Archive for February, 2015

Reflections on Virginia Power Shift

~by Anne Davis


The weekend of Valentine’s Day, hundreds of students gathered at the University of Mary Washington in Fredericksburg, Virginia for Virginia Power Shift, hosted by the Virginia Student Environmental Coalition (VSEC) and Virginia – Student Power Network. The weekend kicked off with a vibrant march of over 200 students — the third  largest action in North America as part of the Global Divestment Day – sending a clear message: “Virginia Board of Visitors: Whose side are you on? Virginia > fossil fuels.”

An open mic night provided a forum for all participants to creatively express their art and stories, through spoken word poetry, DJ-ing, even opera. The rest of the weekend was full of workshops, panels, and speakers all surrounding different environmental and intersecting social justice issues. As one of the organizers of the convergence and member of the VSEC core team, it was truly an overwhelming honor for me to watch and experience our hard work and fruits of our labor come to life in such an amazing way.

….However, had you gone back in time – say three years ago – and told 18-year-old me I’d be standing here where I am now, I probably would have laughed in your face.

Sure, I have been passionate about environmental issues for a long time, but it took me a number of years to realize there is so much more to it than just reduce, reuse, recycle. At that point, I was incredibly confused and uncertain of my future life path, only certain that I was ready to be out on my own. This is why I see student coalitions and college initiatives as such an important part of fostering engagement with environmental and social justice issues. For many, it’s the first time you have opportunities to take classes and explore subjects and activities you haven’t before or didn’t even knew existed; Performance Art in Feminist Movements? Rad. The Politics of Race and Class in American Sitcoms? Sign us up! Underwater Basket Weaving? Why not?!  This brimming exploration and craving of knowledge leads us to take what we learn in the classroom and into the streets through community engagement and social movement building.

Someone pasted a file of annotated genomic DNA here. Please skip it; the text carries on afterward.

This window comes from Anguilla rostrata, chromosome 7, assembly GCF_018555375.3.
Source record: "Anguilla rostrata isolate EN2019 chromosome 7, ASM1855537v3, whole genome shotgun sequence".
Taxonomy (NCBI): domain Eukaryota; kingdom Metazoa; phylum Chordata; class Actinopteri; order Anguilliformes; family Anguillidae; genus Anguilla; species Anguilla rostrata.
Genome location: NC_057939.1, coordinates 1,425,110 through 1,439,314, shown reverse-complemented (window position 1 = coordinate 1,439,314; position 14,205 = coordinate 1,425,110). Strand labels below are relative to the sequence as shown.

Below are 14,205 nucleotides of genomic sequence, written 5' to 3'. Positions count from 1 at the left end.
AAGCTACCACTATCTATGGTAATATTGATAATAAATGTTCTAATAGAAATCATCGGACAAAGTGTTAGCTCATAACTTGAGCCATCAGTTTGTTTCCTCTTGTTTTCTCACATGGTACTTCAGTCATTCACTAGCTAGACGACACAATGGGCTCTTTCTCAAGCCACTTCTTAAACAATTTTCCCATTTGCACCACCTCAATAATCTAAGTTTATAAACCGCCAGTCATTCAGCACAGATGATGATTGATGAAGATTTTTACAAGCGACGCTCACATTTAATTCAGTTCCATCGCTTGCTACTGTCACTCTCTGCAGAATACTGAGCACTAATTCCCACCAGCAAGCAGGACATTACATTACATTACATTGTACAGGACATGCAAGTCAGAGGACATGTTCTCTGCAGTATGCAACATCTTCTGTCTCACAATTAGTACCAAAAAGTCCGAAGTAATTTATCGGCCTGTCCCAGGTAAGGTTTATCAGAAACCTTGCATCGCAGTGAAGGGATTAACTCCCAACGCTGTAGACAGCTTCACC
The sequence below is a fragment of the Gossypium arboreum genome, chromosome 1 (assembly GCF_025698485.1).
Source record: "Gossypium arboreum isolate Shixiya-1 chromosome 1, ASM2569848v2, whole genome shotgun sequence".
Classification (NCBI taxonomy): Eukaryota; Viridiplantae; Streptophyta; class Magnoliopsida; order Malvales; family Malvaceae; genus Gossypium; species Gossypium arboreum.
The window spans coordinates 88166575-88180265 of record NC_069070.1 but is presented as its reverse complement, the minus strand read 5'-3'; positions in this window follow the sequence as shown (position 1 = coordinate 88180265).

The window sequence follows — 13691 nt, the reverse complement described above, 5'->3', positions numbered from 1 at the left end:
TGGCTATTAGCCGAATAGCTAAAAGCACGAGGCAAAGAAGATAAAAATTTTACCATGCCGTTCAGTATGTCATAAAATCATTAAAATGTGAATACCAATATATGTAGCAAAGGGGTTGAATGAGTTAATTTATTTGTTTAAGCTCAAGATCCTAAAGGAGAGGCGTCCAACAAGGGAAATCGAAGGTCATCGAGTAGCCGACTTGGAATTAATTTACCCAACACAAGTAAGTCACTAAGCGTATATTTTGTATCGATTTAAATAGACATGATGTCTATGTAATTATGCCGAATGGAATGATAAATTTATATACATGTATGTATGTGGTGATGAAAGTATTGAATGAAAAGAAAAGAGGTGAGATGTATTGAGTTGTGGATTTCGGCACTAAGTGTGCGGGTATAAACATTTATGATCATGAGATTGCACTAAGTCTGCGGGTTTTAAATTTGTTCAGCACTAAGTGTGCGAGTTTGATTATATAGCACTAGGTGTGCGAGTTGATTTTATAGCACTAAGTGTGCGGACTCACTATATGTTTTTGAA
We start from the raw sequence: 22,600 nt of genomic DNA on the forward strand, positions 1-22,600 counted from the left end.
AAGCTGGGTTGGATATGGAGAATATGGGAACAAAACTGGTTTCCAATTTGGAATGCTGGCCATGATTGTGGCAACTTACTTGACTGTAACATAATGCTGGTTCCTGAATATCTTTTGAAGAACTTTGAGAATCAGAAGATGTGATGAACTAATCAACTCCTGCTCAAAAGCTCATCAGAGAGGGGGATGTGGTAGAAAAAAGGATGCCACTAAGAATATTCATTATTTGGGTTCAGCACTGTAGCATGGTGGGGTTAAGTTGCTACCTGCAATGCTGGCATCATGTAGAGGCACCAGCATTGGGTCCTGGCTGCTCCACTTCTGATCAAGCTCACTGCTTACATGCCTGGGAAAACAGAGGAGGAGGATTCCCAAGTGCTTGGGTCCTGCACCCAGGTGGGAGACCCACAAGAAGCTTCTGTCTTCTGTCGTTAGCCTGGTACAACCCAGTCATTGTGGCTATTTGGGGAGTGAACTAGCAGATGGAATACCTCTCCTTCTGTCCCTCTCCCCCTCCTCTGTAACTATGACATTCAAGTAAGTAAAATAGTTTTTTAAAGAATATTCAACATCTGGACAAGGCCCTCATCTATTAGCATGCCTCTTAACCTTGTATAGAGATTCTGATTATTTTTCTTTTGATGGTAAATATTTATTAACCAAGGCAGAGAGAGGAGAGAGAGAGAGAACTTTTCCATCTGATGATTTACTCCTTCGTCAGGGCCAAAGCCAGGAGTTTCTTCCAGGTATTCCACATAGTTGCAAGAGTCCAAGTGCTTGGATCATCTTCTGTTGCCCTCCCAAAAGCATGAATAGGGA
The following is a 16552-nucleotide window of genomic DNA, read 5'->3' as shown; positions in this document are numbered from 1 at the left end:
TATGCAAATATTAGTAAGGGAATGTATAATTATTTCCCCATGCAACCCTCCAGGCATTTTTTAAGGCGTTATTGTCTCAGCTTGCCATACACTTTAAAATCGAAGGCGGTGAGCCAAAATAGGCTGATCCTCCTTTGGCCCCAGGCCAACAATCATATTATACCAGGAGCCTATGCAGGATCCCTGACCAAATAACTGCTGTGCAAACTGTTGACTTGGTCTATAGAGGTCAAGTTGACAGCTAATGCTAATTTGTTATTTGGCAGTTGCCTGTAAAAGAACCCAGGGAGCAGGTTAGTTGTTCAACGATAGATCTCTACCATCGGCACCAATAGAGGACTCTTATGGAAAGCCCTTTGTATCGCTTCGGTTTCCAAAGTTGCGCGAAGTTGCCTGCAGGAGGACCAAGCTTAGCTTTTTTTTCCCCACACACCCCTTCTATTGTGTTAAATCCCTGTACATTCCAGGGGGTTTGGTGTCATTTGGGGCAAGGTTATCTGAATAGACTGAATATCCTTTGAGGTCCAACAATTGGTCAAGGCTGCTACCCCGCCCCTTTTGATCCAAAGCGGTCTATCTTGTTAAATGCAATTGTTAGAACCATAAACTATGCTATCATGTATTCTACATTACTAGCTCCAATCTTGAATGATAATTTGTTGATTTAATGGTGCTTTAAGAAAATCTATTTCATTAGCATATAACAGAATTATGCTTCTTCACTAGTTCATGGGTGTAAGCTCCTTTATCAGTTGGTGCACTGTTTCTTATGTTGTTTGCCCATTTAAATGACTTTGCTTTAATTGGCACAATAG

I count Sprog, an amazing week-long environmental organizing summer training camp, as the kickstart to my involvement in environmental organizing and activism. But had it not been for Sprog, which provided me the tools and skills on how to run campaigns and create change, and most importantly, a support network of like-minded young people – there’s a good chance I would still be floating around directionless; caring about an issue, but undeveloped and untrained as a leader. For this reason, I see convergences like Virginia Power Shift and sustained leadership development opportunities for social movements and activism for students as key. Working with VSEC and VSPN have also taught me the importance of united student power and amplifying student voices across the state, for inaction from our government and administrators will affect our generation most directly.

As s keynote speaker Rev. Lennox Yearwood put it best, “The great movements that have happened have started with one-on-one relationships… Power is in the relationships.” In my Social Movements and Social Change class, we are studying some of the motivations behind why people join or stay in a social movement – whether for material incentives or emotional support, among other theories and reasons. I can’t speak for everyone, but I can say that Rev. Yearwood’s quote rings true for me and why I do (and am still doing) this work. It’s the connections, friendships, and powerful networks that I’ve built up with so many along the way. Going forward, I hope that William & Mary VA Power Shift participants will use this opportunity as a catalyst for change on campus, spreading leadership development and sustaining the relationships built over this past weekend to inspire the next cohort of student activists and power shifters. Virginia, Dominion, BOVs and more better watch out because its students are organizing – and they’re doing it at unified and escalating levels.

February 28th, 2015


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